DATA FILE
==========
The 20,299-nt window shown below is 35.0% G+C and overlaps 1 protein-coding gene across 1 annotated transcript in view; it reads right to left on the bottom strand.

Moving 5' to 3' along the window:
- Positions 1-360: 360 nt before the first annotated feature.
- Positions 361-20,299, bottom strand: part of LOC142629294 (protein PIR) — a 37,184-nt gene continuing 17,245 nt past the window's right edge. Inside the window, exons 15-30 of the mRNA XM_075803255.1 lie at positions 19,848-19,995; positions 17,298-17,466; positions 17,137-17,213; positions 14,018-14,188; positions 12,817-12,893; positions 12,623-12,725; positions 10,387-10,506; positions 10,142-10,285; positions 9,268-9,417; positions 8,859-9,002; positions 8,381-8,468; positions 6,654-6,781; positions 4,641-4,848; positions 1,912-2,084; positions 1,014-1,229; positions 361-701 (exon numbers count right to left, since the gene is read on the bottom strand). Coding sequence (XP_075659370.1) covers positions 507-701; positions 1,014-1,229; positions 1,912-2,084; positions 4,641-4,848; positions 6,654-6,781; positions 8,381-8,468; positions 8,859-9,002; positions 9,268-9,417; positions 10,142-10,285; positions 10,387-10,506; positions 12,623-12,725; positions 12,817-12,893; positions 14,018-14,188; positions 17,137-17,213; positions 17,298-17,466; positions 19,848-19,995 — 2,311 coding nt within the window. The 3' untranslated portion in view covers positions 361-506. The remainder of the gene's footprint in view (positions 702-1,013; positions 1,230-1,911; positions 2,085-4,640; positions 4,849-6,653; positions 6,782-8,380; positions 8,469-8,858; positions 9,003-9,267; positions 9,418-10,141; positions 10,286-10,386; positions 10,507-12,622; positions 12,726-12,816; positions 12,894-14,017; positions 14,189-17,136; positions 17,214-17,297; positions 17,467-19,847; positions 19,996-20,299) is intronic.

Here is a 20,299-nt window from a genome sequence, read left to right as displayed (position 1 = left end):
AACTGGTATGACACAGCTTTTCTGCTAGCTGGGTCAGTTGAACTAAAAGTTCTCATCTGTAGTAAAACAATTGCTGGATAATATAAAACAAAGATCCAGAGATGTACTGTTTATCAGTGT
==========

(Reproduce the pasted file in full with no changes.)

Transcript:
The 20,299-nt window shown below is 35.0% G+C and overlaps 1 protein-coding gene across 1 annotated transcript in view; it reads right to left on the bottom strand.

Moving 5' to 3' along the window:
- Positions 1-360: 360 nt before the first annotated feature.
- Positions 361-20,299, bottom strand: part of LOC142629294 (protein PIR) — a 37,184-nt gene continuing 17,245 nt past the window's right edge. Inside the window, exons 15-30 of the mRNA XM_075803255.1 lie at positions 19,848-19,995; positions 17,298-17,466; positions 17,137-17,213; positions 14,018-14,188; positions 12,817-12,893; positions 12,623-12,725; positions 10,387-10,506; positions 10,142-10,285; positions 9,268-9,417; positions 8,859-9,002; positions 8,381-8,468; positions 6,654-6,781; positions 4,641-4,848; positions 1,912-2,084; positions 1,014-1,229; positions 361-701 (exon numbers count right to left, since the gene is read on the bottom strand). Coding sequence (XP_075659370.1) covers positions 507-701; positions 1,014-1,229; positions 1,912-2,084; positions 4,641-4,848; positions 6,654-6,781; positions 8,381-8,468; positions 8,859-9,002; positions 9,268-9,417; positions 10,142-10,285; positions 10,387-10,506; positions 12,623-12,725; positions 12,817-12,893; positions 14,018-14,188; positions 17,137-17,213; positions 17,298-17,466; positions 19,848-19,995 — 2,311 coding nt within the window. The 3' untranslated portion in view covers positions 361-506. The remainder of the gene's footprint in view (positions 702-1,013; positions 1,230-1,911; positions 2,085-4,640; positions 4,849-6,653; positions 6,782-8,380; positions 8,469-8,858; positions 9,003-9,267; positions 9,418-10,141; positions 10,286-10,386; positions 10,507-12,622; positions 12,726-12,816; positions 12,894-14,017; positions 14,189-17,136; positions 17,214-17,297; positions 17,467-19,847; positions 19,996-20,299) is intronic.

Here is a 20,299-nt window from a genome sequence, read left to right as displayed (position 1 = left end):
AACTGGTATGACACAGCTTTTCTGCTAGCTGGGTCAGTTGAACTAAAAGTTCTCATCTGTAGTAAAACAATTGCTGGATAATATAAAACAAAGATCCAGAGATGTACTGTTTATCAGTGT